Docker tricks of the trade and best practices thoughts

Best practices questions

Here are some tricks that may or may not be in keeping with best practices, input would be appreciated.

  • Keep images small: use the --no-install-recommends option for apt-get, install true dependencies rather than big metapackages (like texlive-full).
  • Avoid creating additional AUFS layers by combining RUN commands, etc? (limit was once 42, but is now at least 127).
  • Can use RUN git clone ... to add data to a container in place of ADD, which invalidates caching.

  • Use automated builds linked to Github-based Dockerfiles rather than pushing local image builds. Not only does this make the Dockerfile transparently available and provide a link to the repository where one can file issues, but it also helps ensure that the image available on the hub gets its base image (FROM entry) from the hub instead of whatever was available locally. This can help avoid various out-of-sync errors that might otherwise emerge.

Docker’s use of tags

Unfortunately, Docker seems to use the term tag to refer both to the label applied to an image (e.g. in docker build -t imagelabel . the -t argument “tags” the image as ‘imagelabel’ so we need not remember its hash), but also uses tag to refer to the string applied to the end of an image name after a colon, e.g. latest in ubuntu:latest. The latter is the definition of “tags” as listed under the “tags” tab on the Docker Hub. Best practices for this kind of tag (which I’ll arbitrarily refer to as a ‘version tag’ to distinguish it) are unclear.

One case that is clear is tagging specific versions. Docker’s automated builds lets a user link a “version tag” to either to a branch or a tag in the git history. A “branch” in this case can refer either to a different git branch or merely a different sub-directory. Matching to a Git tag provides the most clear-cut use of the docker version-tag; providing a relatively static version stable link. (I say “relatively” static because even when we do not change the Dockerfile, if we re-build the Dockerfile we may get a new image due the presence of newer versions of the software included. This can be good with respect to fixing security vulnerabilities, but may also break a previously valid environment).

The use case that is less clear is the practice of using these “version tags” in Docker to indicate other differences between related images, such as eddelbuettel/docker-ubuntu-r:add-r and eddelbuettel/docker-ubuntu-r:add-r-devel. Why these are different tags instead of different roots is unclear, unless it is for the convenience of multiple docker files in a single Github repository. Still, it is perfectly possible to configure completely separate docker hub automated builds pointing at the same Github repo, rather than adding additional builds as tags in the same docker hub repo.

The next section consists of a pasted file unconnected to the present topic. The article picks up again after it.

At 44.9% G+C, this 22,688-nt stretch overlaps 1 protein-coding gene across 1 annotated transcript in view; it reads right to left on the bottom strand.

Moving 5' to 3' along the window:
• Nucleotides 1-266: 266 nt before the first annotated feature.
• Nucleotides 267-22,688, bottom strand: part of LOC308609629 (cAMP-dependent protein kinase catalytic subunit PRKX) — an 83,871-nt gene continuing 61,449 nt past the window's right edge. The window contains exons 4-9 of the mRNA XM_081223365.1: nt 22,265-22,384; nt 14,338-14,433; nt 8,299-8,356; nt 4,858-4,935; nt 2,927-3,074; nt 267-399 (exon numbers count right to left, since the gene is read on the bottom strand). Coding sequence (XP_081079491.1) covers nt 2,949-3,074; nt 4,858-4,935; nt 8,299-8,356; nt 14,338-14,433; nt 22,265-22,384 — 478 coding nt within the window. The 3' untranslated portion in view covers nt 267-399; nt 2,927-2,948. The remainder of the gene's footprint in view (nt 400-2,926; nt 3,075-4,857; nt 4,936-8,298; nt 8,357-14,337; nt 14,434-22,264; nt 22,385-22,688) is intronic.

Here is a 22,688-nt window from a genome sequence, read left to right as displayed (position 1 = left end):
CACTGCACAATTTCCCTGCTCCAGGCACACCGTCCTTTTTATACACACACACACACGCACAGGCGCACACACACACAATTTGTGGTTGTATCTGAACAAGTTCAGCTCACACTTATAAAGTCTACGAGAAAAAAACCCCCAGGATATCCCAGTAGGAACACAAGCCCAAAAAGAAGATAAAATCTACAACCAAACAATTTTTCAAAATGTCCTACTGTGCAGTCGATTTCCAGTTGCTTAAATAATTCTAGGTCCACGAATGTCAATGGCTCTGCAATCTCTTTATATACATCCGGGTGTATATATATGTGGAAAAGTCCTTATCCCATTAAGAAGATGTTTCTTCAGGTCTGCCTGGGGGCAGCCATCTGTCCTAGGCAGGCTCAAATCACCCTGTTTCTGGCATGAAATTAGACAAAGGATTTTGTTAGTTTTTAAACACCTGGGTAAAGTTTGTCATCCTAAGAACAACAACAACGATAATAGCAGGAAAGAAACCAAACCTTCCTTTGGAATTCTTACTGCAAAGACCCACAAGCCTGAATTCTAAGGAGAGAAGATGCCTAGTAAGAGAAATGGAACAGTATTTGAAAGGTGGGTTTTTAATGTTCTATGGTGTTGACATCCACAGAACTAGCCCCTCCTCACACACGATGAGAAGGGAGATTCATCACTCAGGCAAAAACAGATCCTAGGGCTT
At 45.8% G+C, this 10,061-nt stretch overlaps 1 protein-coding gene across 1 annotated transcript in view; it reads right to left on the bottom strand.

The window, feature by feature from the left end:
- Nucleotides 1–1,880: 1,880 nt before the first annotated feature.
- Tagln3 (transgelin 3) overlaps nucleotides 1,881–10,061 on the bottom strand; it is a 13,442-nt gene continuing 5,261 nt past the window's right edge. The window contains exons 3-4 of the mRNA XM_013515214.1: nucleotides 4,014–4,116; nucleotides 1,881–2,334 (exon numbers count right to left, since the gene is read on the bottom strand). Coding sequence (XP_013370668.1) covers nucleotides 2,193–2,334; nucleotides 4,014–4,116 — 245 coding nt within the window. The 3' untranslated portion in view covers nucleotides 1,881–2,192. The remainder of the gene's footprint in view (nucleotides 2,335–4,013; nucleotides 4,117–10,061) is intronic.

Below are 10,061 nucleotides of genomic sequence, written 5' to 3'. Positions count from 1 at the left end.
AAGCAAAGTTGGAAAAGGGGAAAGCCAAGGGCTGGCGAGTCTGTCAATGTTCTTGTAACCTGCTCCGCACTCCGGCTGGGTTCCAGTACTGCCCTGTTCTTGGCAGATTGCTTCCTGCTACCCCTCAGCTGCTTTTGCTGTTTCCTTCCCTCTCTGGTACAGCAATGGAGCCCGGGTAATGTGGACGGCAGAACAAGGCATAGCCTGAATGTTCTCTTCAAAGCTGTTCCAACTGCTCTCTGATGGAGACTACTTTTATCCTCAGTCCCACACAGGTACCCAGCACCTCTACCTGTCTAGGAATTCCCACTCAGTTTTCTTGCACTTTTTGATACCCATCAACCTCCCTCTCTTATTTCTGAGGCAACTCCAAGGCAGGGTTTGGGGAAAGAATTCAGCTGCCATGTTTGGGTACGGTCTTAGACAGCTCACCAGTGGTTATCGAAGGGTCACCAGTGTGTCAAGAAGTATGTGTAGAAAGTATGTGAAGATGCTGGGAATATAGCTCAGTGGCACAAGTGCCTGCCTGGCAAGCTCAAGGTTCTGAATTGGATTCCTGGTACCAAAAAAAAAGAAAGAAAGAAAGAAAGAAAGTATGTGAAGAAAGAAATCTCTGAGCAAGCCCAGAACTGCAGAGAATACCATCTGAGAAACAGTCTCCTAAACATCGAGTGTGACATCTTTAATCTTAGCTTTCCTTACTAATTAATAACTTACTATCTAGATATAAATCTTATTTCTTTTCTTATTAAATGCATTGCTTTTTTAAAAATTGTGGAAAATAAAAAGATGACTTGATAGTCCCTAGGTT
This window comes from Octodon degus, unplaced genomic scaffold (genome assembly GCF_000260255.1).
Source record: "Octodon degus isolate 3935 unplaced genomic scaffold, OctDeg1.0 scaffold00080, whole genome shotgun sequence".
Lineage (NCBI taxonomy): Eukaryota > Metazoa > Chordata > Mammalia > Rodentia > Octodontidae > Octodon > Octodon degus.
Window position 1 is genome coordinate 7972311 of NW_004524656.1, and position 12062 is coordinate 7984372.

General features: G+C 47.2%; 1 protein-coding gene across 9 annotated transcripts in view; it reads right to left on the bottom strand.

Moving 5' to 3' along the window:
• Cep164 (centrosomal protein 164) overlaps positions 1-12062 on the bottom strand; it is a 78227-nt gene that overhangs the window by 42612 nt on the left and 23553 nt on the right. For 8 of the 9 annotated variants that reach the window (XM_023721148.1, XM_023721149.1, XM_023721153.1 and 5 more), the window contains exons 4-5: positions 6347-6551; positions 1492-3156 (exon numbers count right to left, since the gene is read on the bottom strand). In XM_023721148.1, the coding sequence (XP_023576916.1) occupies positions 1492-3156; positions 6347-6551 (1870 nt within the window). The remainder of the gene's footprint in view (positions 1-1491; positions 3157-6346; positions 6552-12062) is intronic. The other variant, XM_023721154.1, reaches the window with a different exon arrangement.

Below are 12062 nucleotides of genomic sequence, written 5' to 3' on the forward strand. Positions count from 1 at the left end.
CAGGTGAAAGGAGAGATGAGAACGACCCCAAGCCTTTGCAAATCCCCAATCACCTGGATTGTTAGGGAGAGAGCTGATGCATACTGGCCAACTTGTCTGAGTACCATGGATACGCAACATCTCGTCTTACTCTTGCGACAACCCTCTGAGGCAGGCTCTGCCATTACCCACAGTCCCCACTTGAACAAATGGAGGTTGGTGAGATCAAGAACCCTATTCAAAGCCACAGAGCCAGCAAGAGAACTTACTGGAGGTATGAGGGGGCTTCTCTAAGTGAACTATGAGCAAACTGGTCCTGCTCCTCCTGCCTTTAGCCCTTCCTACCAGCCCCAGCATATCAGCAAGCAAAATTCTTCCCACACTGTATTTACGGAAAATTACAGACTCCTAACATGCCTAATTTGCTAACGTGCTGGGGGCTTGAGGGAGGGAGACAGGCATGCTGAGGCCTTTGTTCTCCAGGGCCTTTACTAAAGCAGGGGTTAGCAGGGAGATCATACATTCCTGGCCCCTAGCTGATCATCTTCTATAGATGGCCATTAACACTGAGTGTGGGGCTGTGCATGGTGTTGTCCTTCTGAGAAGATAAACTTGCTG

Docker linguistics borrow from git terminology, but it’s rather dangerous to interpret these too literally.

Keeping a clean docker environment

  • run interactive containers with --rm flag to avoid having to remove them later.

  • Remove all stopped containers:

docker rm $(docker ps -a | grep Exited | awk '{print $1}')
  • Clean up un-tagged docker images:
docker rmi $(docker images -q --filter "dangling=true")
  • Stop and remove all containers (including running containers!)
docker rm -f $(docker ps -a -q)

Docker and Continuous Integration

  • We can install but cannot run Docker on Travis-CI at this time. It appears the linux kernel available there is much too old. Maybe when they upgrade to Ubuntu 14:04 images…

  • We cannot run Docker on the docker-based Shippable-CI (at least without a vagrant/virtualbox layer in-between). Docker on Docker is not possible (see below).

  • For the same reason, we cannot run Docker on CI. However, Drone provides an open-source version of it’s system that can be run on your own server, which unlike the fully hosted offering, permits custom images. Unfortunately I cannot get it working at this time.

Docker inside docker:

We cannot directly install docker inside a docker container. We can get around this by adding a complete virtualization layer – e.g. docker running in vagrant/virtualbox running in docker.

Alternatively, we can be somewhat more clever and tell our docker to simply use a different volume to store its AUFS layers. Matt Gruter has a very clever example of this, which can be used, e.g. to run a Drone server (which runs docker) inside a Docker container (mattgruter/drone).

I believe this only works if we run the outer docker image with --privileged permissions, e.g. we cannot use this approach on a server like Shippable that is dropping us into a prebuilt docker container.